I recently went through a painful process of upgrading my website to use the newest version of PHP, version 7. Before I tell you about that, let me give you a little background on what PHP is and why I use PHP.
Have you ever heard of PHP? Have you at least heard of HTML? These are both programming languages that are used to build websites. HTML is more commonly known. These two languages can work together well to make a great system. HTML is a client side language and PHP is a server side language. That means when you go to a HTML web page, the file is retrieved by your web browser (Internet Explorer, Mozilla Firefox, Google Chrome, Safari, Opera, etc.) and all of its contents are displayed to you. When you go to a PHP web page, the server that is hosting the file, like Facebook for example, interprets the file. Then the results are sent as HTML to your browser. PHP is great at communicating with a database and sending output to you. This allows the private database communication and credentials to stay on the server and only results be sent to your web browser as HTML.
When I was in college, I was in a project management class. My group was assigned a project of a organization out in the community. If I remember correctly, the organization wanted a way to track donations. Most people would think to use Microsoft Excel to track things like that. Well two problems with that, you can only access the Excel spreadsheet on one computer and only one person can access it at a time. So most of the other groups in the class, that had similar projects, decided to use Microsoft Access. Which is basically Excel on steroids. It turns the spreadsheet concept of Excel into a database management system, while still being pretty user friendly. It allows multiple people to access the database on multiple computers at the same time. That was not good enough for me. So the next step up was using a true database product and some way to communicate with it. Some example of database products are: Oracle, Microsoft SQL, and MySQL. The only one that is free is MySQL paired with PHP. I already had my own website at the time and the hosting company allows you to have MySQL databases. So I started building a tracking system for them using PHP and MySQL. The great thing about this is that it can be accessed anywhere, even outside of that organization’s office like in the field. They loved the system when we presented it to them! I am always curious if it ever got put into use. I decided I had uses of my own for a system like that.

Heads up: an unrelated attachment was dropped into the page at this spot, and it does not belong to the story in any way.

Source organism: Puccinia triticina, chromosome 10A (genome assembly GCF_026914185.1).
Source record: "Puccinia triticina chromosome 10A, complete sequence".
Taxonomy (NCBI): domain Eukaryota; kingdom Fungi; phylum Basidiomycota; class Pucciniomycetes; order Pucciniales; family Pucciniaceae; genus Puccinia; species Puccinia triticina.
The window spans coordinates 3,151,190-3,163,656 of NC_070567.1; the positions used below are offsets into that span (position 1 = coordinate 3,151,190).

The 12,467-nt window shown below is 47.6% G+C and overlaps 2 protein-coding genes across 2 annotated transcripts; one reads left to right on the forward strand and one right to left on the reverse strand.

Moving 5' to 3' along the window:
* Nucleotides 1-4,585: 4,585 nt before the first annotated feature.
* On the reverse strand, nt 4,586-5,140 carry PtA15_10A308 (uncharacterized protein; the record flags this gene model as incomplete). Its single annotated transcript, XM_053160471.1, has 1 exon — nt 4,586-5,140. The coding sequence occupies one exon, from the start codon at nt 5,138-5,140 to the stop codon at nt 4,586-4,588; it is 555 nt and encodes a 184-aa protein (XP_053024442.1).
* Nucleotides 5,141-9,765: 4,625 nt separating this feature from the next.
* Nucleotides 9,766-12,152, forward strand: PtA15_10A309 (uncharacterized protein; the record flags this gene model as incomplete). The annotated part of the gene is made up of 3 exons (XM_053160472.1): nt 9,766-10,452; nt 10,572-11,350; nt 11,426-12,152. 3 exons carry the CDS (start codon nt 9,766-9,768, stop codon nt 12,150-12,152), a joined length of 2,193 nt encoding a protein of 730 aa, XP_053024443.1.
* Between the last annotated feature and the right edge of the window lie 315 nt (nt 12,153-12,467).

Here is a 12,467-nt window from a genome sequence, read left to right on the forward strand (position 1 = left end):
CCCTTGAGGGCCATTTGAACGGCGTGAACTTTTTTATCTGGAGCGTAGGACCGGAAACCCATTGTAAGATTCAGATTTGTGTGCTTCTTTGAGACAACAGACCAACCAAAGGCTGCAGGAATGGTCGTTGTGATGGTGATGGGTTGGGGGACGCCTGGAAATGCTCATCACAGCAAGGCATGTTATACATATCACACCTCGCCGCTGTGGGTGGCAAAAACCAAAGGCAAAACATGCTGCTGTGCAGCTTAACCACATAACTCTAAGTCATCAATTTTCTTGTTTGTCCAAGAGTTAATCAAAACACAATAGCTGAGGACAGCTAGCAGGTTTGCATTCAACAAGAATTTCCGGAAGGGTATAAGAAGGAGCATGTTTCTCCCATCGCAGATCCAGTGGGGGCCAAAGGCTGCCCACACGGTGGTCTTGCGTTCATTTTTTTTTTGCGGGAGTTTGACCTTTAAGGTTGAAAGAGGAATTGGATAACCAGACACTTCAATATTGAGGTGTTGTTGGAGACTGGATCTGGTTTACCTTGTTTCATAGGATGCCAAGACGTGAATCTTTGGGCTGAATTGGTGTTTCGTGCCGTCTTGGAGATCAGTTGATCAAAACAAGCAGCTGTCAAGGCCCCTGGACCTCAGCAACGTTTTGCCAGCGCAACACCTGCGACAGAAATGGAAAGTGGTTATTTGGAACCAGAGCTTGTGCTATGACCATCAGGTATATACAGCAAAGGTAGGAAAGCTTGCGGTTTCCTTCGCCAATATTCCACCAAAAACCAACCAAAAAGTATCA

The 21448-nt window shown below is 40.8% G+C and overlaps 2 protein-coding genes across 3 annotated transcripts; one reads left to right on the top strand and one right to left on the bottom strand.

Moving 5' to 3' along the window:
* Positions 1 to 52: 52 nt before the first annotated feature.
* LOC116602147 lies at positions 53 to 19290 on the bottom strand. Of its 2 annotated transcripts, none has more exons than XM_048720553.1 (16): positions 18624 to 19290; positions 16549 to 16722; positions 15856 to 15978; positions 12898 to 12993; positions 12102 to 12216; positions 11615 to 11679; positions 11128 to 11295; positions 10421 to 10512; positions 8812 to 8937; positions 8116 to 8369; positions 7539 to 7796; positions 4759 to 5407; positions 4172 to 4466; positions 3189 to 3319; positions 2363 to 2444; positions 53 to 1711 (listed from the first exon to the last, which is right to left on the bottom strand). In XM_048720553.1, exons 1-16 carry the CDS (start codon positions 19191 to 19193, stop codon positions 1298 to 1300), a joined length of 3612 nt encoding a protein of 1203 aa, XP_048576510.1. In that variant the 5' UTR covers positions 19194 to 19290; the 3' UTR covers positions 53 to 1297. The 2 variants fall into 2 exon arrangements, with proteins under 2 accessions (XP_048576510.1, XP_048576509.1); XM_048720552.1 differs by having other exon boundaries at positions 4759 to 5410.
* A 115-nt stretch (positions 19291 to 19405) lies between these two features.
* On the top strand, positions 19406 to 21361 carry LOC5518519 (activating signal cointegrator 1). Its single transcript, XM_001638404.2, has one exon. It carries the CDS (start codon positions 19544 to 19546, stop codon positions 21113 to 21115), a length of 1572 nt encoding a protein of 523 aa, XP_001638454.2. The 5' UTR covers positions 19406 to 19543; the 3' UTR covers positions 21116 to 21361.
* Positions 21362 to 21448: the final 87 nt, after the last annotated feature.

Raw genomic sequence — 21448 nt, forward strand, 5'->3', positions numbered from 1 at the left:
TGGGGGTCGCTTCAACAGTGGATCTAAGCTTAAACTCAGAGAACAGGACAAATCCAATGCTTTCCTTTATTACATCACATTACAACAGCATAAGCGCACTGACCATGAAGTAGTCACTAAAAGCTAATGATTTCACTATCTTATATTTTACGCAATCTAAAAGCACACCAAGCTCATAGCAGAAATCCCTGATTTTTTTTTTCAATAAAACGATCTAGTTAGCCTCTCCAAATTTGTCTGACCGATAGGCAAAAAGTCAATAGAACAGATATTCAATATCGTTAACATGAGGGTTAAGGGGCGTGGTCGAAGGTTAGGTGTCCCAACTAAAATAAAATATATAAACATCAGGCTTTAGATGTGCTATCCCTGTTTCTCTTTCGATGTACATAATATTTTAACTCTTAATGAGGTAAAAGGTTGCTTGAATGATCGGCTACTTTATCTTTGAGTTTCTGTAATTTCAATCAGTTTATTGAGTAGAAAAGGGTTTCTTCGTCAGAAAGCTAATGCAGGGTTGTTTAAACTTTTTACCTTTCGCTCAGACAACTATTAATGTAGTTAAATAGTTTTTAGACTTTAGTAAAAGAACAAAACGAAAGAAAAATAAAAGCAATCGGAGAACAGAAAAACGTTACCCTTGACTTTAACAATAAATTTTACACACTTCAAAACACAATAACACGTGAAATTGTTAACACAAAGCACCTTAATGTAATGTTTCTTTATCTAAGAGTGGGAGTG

Have you ever tried to look up a transaction in your checking account or credit card from months ago on the bank website? You really can’t unless you know which statement to go look at and that is if they haven’t “archived” your old statements. So I decided to create a tracking system for my finances using the same concept as the college project. It may seem like double work, but I enter all of my checking and credit card transactions into my own little tracking system. I am able to categorize everything for research later on down the road and it makes me be accountable for everything I spend. For example, I can go look at how much I spent on Groceries or Dining Out or Gas.
I have been using my finance tracking system for about eight years now. I recently ran into an issue with my PHP version and my hosting environment. I use GoDaddy for website hosting and I found it was cheaper to purchase three years of hosting in a new product than to renew my old hosting product for one year. I built the original systems using PHP version 5. When I setup the new hosting environment, it recommended PHP version 7. In recent versions of PHP, they have deprecated (removed support for) certain commands that I used to communicate with the MySQL database. So I either had to run my website using an old version of PHP that is not getting security updates or update my PHP programming to use the new and more secure commands to communicate with the database.
Over the years, I started tracking my credit cards along with my checking account. So I would have to copy all the files from one folder to another and then go in and update a couple commands on all of the 20 or so files. When I decided to update my PHP commands to meet PHP 7 standards, I didn’t want to do it 5 times, once for each account’s folder. I redesigned it to where I only have one folder with the true PHP files and the other account’s folders just reference the commands in the other. It took a while to update all the PHP files to use the proper commands. I did it on my laptop so that I wouldn’t have to keep downloading and uploading changes to my website until I got it right. The files all have an “account” variable. So each folder just needs one unique file that tells the files which account to query. It will be great going forward. Adding new accounts will be easy and adding features will apply to all account sites at once!
I learned a lot from my college project and personal finance project. I was able to build upon it when I got into my career in IT. Database work is one of my favorite parts of my career. It is very fulfilling to figure out just the right way to get the data someone wants out of a database.